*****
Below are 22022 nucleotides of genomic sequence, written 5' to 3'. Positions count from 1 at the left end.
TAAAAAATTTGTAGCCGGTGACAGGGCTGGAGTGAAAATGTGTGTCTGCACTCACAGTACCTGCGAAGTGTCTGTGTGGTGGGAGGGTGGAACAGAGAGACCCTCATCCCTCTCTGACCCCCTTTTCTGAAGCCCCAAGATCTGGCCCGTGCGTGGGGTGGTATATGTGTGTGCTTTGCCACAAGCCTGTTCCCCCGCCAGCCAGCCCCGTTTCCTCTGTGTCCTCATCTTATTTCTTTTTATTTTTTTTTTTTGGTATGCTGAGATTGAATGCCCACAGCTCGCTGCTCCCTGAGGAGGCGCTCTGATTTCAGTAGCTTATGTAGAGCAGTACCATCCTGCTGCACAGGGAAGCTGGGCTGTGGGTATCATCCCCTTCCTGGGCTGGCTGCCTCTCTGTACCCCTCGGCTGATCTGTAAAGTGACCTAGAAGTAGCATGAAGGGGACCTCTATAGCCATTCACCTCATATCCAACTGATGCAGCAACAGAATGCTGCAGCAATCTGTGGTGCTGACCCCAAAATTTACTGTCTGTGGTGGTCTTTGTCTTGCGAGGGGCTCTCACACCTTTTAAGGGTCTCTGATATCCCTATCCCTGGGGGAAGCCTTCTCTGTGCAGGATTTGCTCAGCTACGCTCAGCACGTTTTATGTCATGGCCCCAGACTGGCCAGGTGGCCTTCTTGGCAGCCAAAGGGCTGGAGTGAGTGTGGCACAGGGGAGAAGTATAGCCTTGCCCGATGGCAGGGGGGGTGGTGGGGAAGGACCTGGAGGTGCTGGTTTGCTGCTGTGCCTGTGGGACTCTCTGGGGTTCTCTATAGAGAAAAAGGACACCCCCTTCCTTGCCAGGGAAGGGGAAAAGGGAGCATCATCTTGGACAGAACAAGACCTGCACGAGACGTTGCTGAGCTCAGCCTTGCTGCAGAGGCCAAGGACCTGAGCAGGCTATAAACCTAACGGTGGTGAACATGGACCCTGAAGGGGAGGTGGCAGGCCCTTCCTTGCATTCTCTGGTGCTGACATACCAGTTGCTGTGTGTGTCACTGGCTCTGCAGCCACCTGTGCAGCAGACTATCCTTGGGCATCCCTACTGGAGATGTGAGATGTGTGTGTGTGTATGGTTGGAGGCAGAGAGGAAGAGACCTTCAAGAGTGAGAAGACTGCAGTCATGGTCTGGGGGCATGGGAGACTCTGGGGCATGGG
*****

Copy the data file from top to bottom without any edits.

Below are 22022 nucleotides of genomic sequence, written 5' to 3'. Positions count from 1 at the left end.
TAAAAAATTTGTAGCCGGTGACAGGGCTGGAGTGAAAATGTGTGTCTGCACTCACAGTACCTGCGAAGTGTCTGTGTGGTGGGAGGGTGGAACAGAGAGACCCTCATCCCTCTCTGACCCCCTTTTCTGAAGCCCCAAGATCTGGCCCGTGCGTGGGGTGGTATATGTGTGTGCTTTGCCACAAGCCTGTTCCCCCGCCAGCCAGCCCCGTTTCCTCTGTGTCCTCATCTTATTTCTTTTTATTTTTTTTTTTTGGTATGCTGAGATTGAATGCCCACAGCTCGCTGCTCCCTGAGGAGGCGCTCTGATTTCAGTAGCTTATGTAGAGCAGTACCATCCTGCTGCACAGGGAAGCTGGGCTGTGGGTATCATCCCCTTCCTGGGCTGGCTGCCTCTCTGTACCCCTCGGCTGATCTGTAAAGTGACCTAGAAGTAGCATGAAGGGGACCTCTATAGCCATTCACCTCATATCCAACTGATGCAGCAACAGAATGCTGCAGCAATCTGTGGTGCTGACCCCAAAATTTACTGTCTGTGGTGGTCTTTGTCTTGCGAGGGGCTCTCACACCTTTTAAGGGTCTCTGATATCCCTATCCCTGGGGGAAGCCTTCTCTGTGCAGGATTTGCTCAGCTACGCTCAGCACGTTTTATGTCATGGCCCCAGACTGGCCAGGTGGCCTTCTTGGCAGCCAAAGGGCTGGAGTGAGTGTGGCACAGGGGAGAAGTATAGCCTTGCCCGATGGCAGGGGGGGTGGTGGGGAAGGACCTGGAGGTGCTGGTTTGCTGCTGTGCCTGTGGGACTCTCTGGGGTTCTCTATAGAGAAAAAGGACACCCCCTTCCTTGCCAGGGAAGGGGAAAAGGGAGCATCATCTTGGACAGAACAAGACCTGCACGAGACGTTGCTGAGCTCAGCCTTGCTGCAGAGGCCAAGGACCTGAGCAGGCTATAAACCTAACGGTGGTGAACATGGACCCTGAAGGGGAGGTGGCAGGCCCTTCCTTGCATTCTCTGGTGCTGACATACCAGTTGCTGTGTGTGTCACTGGCTCTGCAGCCACCTGTGCAGCAGACTATCCTTGGGCATCCCTACTGGAGATGTGAGATGTGTGTGTGTGTATGGTTGGAGGCAGAGAGGAAGAGACCTTCAAGAGTGAGAAGACTGCAGTCATGGTCTGGGGGCATGGGAGACTCTGGGGCATGGG